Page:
Who’s technology and what’s us?

As we expand our technological capabilities, our spiritual and creative beings are expanded and stretched, too. When years ago we could trace our influences to the immediate surroundings, now we are shaped and molded by bits and code sent from a great distance on the Internet. When decades ago we define our identity mainly through our racial backgrounds, now we define our identities through quirky likings and interests we pick up from various digital niches. The internet has elevated us on to a new experience where the physical bodies couldn’t possibly reach. Instead of having a physical travel, we travel in our minds, diving into the rabbit hole, to the depths of the internet that illuminates unknown corners within ourselves. And this is the intimate marriage we have with technology: a relationship of comfort, domestication, and tyranny.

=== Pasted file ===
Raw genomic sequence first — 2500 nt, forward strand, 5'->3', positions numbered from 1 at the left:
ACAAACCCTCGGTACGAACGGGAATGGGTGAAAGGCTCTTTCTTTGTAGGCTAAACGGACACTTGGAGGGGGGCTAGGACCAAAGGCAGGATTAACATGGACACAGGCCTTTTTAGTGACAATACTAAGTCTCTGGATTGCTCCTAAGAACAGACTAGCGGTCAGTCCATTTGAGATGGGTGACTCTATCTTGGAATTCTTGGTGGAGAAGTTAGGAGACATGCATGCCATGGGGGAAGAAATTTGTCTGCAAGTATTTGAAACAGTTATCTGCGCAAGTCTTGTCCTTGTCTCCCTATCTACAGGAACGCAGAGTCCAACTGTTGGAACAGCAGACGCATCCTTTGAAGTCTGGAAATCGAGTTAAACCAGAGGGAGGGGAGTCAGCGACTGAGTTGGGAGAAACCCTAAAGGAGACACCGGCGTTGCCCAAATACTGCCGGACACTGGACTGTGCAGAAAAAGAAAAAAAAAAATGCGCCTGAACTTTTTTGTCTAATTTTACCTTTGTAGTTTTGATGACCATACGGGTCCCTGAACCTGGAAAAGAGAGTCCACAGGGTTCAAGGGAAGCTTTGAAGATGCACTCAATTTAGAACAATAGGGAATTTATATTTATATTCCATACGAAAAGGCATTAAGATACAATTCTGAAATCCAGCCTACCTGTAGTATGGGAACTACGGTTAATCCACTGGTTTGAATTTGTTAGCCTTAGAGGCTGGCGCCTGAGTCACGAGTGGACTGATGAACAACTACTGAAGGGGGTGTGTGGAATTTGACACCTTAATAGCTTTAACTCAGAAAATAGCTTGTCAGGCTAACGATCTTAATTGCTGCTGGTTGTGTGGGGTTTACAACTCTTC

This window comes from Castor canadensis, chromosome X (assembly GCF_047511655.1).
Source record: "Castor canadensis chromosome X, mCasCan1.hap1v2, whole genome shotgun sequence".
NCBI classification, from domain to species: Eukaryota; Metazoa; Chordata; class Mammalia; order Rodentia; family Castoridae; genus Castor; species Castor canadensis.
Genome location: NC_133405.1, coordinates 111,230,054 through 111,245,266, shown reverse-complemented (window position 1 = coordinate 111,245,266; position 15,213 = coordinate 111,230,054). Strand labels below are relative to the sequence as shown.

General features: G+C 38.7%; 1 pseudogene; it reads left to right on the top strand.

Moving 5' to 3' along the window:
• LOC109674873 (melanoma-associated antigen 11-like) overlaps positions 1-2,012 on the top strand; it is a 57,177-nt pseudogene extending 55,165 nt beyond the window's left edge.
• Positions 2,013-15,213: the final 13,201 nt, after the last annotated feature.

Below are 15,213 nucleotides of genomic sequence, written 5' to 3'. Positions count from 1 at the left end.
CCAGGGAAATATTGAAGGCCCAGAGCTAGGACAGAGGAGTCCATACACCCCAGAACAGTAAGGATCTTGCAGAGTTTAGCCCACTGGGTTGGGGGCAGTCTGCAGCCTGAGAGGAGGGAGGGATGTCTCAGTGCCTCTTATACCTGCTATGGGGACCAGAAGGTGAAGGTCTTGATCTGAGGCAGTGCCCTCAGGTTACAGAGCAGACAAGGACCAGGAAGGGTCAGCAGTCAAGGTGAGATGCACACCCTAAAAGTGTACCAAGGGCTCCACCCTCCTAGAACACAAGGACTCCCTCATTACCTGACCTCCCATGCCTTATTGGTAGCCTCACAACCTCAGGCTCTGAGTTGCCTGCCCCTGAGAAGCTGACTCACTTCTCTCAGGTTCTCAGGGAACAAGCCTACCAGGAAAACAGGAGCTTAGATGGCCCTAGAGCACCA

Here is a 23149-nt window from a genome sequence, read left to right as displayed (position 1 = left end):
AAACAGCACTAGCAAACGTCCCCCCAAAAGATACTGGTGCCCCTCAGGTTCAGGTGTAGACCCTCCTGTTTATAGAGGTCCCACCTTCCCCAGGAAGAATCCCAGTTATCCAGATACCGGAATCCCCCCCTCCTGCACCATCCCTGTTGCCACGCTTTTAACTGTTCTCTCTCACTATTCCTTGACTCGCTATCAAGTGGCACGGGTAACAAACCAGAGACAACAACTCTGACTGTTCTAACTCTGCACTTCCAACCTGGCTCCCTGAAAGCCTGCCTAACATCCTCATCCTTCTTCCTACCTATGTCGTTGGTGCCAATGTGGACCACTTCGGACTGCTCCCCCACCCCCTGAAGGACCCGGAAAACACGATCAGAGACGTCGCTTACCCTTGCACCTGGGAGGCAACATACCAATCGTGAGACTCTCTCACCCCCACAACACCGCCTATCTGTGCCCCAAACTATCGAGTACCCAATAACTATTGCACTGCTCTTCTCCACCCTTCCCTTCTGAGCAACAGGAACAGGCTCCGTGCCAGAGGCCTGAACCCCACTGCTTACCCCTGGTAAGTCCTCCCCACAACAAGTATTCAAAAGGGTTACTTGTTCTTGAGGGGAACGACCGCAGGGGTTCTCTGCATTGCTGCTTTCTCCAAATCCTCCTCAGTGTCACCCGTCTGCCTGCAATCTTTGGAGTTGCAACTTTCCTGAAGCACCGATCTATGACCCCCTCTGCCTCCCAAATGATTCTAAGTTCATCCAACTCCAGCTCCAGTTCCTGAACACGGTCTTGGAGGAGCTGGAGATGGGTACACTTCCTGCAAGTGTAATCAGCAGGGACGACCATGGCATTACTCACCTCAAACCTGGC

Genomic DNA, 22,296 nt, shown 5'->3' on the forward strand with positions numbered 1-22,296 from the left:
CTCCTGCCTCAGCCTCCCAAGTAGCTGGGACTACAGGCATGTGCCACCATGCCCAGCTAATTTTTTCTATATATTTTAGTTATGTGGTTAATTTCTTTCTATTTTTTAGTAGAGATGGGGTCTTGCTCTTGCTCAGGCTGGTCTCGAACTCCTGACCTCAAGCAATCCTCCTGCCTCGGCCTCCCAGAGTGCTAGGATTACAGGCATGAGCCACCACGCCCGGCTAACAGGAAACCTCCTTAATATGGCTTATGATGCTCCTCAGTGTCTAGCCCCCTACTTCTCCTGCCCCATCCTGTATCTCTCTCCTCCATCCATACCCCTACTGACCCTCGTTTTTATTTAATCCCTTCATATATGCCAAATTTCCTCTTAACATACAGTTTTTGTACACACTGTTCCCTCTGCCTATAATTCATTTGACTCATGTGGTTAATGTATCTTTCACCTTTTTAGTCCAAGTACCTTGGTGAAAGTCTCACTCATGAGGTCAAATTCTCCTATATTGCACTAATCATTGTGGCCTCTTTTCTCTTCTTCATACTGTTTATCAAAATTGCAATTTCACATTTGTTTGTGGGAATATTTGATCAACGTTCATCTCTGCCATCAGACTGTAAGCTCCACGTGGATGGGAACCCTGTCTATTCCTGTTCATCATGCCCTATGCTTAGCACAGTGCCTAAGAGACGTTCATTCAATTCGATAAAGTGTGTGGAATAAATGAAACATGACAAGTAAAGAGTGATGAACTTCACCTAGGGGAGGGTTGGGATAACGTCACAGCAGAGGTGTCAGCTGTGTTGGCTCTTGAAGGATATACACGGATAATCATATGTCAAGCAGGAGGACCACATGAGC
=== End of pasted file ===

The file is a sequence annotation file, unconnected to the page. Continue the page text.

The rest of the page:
We drool over the technologies that smoothen edges in our life, which becomes an easy commoditizing motive for any entrepreneurial moves. Technology that makes our life easier is a good start, but is deeply misleading. Whenever we see a chic advertisement of the latest tech product, we’re persuaded that what’s useful is fashionable, and what’s fashionable is useful. But I personally believe that there’s a great spiritual potential in technology that goes beyond the promise of ease and efficiency.

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